“Life experiences drive your passions,” says Kim Sport, the Algiers resident and longtime supporter of multiple civic, charitable and educational causes.

“I’ve been lucky that I’ve had the opportunity to give back,” she says. “I’ve got the time, the connections and the dedication to make a difference.”

Sport says her husband, Mike Sport, a successful businessman she married in 1983, was her role model for civic involvement. Among other things, he has been a board member of the United Way of Greater New Orleans, the Dock Board and the Louisiana SPCA, chaired the Chamber of Commerce of New Orleans and the River Region and founded the Jefferson Business Council.

Sport spent the first five years of their marriage going to school, finishing in health sciences at Our Lady of Holy Cross College, and then going straight through Tulane University. She chose Holy Cross, she says, because it let her start her studies as a junior by giving her credit for earlier training at Charity Hospital’s school of radiologic and nuclear medicine.

Those experiences whetted Sport’s interest in providing educational opportunity for others, first through Jefferson Dollars for Scholars and later the Chamber of Commerce education committee.

The Sports are both cancer survivors. Between them they have successfully fought the disease four times. Sport’s husband was diagnosed with prostate cancer in 2003. Sport was twice diagnosed with breast cancer, leading to breast removal and reconstructive surgery in 2008. She underwent radiation treatment for thyroid cancer in 2010.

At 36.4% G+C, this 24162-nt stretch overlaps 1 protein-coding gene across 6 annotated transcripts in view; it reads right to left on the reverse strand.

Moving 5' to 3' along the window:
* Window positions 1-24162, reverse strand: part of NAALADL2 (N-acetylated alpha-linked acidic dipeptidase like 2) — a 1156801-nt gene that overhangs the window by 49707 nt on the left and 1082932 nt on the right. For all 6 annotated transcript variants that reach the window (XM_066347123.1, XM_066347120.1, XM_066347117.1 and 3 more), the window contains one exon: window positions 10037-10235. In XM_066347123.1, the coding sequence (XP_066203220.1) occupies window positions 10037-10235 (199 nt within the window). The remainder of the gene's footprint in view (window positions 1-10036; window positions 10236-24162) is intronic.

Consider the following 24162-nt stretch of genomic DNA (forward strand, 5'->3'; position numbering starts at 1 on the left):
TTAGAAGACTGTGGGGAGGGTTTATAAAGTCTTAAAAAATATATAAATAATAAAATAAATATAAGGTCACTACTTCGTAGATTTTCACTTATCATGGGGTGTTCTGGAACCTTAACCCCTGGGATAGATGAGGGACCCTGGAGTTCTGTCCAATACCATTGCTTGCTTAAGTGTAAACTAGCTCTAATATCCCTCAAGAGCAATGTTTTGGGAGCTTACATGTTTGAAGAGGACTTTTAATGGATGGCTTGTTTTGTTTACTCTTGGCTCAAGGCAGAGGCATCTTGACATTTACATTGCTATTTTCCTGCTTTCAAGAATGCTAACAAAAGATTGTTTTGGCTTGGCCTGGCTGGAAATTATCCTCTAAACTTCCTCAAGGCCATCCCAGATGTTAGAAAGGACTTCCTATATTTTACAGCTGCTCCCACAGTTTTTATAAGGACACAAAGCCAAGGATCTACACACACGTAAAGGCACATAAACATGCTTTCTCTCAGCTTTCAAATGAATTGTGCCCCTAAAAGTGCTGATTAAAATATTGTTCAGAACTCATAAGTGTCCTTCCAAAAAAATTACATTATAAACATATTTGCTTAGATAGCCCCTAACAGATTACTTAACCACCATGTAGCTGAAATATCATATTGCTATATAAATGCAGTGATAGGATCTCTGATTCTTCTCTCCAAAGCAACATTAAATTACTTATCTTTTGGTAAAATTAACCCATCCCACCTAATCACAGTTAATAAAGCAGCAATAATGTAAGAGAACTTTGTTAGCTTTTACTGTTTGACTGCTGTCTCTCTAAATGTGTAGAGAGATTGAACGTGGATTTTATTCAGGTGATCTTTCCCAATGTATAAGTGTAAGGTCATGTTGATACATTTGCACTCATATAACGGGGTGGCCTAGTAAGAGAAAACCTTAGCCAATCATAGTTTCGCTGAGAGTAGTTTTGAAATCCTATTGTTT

Sport was shocked to learn that seven out of 10 American women facing breast removal because of cancer are not told that reconstructive surgery is an option or that their insurance will pay for the operations.

Women who didn’t get that information “suffered in silence with lifelong disfigurement that could have been thoroughly avoided, if they so chose, at the time they were diagnosed with breast cancer,” she says.

A Louisiana law requiring doctors to disclose that information “fell off the earth” after it was passed in 1998, Sport says. Since learning about the law in 2010, Sport says she has been successful in encouraging state health and physician oversight officials to enforce it.

There is currently no program available to underwrite breast reconstruction surgery for uninsured women, according to Sport. Sport has founded Breastoration, a philanthropic partnership, to help them, and she’s the local chairman of BRA Day USA, a national breast cancer reconstruction awareness campaign. It will be launched form New Orleans on Oct. 17 by the American Society of Plastic Surgeons.

Mentor: Marianite Sisters for leadership – way ahead of their time. Mike Sport for philanthropy and integrity. Retired Chief Justice Pascal F. Calogero Jr. for strong work ethic. Fr. Thomas Chambers for spirituality and decency. Lucien Gunter for volunteerism and community service.

Defining Moment: Law school graduation for confidence; grandchildren for unconditional love; and cancer (2001, 2008, 2009) for cherishing life.

Advice for Young Women: Be passionate about everything important to you. Learn to say “no.” Do not expect everyone to like you or agree with you. When in doubt, just do the right thing.

Goals: Short-term: Launching BRA Day USA in New Orleans on Oct. 17 to create awareness of the availability of and insurance coverage for post-mastectomy reconstruction surgery for breast cancer patients. Long-term: To never simply “exist” and to always make a difference.

Favorite Things About What I Do: Community service has allowed me to meet people outside of my chosen career path and has provided exposure to diverse ideas and opinions on important issues.